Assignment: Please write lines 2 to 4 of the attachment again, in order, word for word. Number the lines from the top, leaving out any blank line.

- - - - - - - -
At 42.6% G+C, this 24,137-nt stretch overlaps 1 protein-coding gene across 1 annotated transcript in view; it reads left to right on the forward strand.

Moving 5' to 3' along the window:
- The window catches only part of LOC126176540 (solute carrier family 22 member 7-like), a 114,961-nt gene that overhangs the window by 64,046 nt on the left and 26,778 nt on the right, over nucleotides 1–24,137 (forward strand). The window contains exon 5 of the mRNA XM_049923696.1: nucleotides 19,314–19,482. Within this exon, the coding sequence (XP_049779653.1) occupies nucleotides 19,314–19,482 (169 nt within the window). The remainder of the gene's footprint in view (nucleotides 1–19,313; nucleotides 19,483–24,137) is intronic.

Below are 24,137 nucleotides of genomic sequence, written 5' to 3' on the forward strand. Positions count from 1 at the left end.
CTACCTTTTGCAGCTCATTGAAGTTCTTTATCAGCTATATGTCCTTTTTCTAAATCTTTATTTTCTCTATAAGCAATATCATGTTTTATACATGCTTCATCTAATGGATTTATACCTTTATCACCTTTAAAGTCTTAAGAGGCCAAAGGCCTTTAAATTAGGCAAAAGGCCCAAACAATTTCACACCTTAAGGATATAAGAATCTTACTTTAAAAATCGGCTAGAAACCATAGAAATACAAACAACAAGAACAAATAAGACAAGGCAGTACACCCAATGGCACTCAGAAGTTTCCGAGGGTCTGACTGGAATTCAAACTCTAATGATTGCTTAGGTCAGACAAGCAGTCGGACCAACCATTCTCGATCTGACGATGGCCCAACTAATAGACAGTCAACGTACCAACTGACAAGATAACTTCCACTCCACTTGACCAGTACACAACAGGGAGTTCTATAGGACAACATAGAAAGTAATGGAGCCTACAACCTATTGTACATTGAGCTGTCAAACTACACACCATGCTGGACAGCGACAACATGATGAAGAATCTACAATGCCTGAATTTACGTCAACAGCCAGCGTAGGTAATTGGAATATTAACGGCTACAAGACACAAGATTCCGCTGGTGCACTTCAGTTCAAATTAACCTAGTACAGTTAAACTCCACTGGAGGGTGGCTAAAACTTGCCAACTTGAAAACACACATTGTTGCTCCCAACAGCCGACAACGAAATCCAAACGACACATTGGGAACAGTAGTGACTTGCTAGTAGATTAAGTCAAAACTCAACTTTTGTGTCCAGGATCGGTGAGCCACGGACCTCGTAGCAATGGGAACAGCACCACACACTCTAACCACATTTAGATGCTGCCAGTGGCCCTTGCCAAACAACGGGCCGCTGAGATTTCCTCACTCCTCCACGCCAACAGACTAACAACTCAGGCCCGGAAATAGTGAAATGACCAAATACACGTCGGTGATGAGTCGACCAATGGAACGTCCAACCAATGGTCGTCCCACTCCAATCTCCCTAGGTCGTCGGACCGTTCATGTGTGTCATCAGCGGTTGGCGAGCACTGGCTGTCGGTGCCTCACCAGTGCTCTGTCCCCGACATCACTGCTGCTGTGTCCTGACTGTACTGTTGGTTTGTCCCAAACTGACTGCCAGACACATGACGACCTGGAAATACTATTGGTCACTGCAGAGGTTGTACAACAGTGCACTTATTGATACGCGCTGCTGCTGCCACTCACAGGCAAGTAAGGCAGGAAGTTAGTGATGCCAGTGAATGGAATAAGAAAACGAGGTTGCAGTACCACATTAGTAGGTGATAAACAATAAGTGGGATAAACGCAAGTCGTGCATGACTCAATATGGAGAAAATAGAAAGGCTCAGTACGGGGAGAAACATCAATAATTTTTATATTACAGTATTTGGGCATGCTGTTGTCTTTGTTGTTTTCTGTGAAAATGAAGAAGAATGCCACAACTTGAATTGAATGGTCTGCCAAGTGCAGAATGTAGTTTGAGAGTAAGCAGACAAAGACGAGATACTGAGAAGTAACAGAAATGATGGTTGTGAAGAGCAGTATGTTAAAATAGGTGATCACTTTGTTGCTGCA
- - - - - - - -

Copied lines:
Moving 5' to 3' along the window:
- The window catches only part of LOC126176540 (solute carrier family 22 member 7-like), a 114,961-nt gene that overhangs the window by 64,046 nt on the left and 26,778 nt on the right, over nucleotides 1–24,137 (forward strand). The window contains exon 5 of the mRNA XM_049923696.1: nucleotides 19,314–19,482. Within this exon, the coding sequence (XP_049779653.1) occupies nucleotides 19,314–19,482 (169 nt within the window). The remainder of the gene's footprint in view (nucleotides 1–19,313; nucleotides 19,483–24,137) is intronic.

Below are 24,137 nucleotides of genomic sequence, written 5' to 3' on the forward strand. Positions count from 1 at the left end.